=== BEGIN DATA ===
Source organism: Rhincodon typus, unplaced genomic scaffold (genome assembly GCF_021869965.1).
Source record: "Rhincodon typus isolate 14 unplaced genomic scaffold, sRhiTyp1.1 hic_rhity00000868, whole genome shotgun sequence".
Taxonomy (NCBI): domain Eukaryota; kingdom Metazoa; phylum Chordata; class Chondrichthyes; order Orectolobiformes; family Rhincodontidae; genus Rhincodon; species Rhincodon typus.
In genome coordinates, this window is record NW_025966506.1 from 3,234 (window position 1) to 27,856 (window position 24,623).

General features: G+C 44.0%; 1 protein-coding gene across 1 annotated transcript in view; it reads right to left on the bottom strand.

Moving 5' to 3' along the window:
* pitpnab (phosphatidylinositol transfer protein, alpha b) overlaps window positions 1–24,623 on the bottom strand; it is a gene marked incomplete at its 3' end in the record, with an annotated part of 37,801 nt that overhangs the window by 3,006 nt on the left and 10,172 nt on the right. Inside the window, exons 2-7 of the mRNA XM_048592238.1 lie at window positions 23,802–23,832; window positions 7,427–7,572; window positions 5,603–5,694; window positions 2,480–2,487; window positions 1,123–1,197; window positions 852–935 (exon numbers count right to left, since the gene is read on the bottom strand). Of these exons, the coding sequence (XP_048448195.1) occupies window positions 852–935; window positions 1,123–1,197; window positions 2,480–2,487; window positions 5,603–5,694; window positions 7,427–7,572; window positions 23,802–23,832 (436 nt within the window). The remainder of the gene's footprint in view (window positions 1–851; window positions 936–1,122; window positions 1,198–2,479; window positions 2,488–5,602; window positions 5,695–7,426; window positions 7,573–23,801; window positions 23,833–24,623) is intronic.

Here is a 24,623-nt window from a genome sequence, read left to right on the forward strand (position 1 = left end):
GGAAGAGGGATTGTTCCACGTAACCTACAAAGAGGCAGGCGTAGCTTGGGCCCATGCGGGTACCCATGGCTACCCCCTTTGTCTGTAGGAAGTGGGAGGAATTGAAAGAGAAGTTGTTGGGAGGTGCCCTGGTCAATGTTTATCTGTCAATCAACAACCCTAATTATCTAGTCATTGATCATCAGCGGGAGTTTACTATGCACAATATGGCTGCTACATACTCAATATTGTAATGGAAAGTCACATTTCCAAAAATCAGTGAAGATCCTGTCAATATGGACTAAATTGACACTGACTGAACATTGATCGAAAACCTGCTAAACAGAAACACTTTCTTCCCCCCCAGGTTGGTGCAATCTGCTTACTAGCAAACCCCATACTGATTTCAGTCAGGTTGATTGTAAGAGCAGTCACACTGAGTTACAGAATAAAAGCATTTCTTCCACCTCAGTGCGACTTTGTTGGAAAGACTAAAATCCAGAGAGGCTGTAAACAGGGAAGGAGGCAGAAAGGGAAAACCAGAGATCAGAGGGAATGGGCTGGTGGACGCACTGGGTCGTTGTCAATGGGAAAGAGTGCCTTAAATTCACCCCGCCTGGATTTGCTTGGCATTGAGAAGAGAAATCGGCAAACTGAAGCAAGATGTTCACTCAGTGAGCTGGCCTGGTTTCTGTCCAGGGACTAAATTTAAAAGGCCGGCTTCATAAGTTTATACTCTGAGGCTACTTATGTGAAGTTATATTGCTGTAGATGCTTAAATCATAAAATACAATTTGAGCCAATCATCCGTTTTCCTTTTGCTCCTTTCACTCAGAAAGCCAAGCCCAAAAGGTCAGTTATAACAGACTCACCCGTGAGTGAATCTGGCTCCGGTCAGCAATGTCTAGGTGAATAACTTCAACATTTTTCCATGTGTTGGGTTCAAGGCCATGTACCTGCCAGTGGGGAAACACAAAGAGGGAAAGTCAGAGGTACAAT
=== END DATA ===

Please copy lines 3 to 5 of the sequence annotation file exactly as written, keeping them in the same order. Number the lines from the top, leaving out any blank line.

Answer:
Taxonomy (NCBI): domain Eukaryota; kingdom Metazoa; phylum Chordata; class Chondrichthyes; order Orectolobiformes; family Rhincodontidae; genus Rhincodon; species Rhincodon typus.
In genome coordinates, this window is record NW_025966506.1 from 3,234 (window position 1) to 27,856 (window position 24,623).

General features: G+C 44.0%; 1 protein-coding gene across 1 annotated transcript in view; it reads right to left on the bottom strand.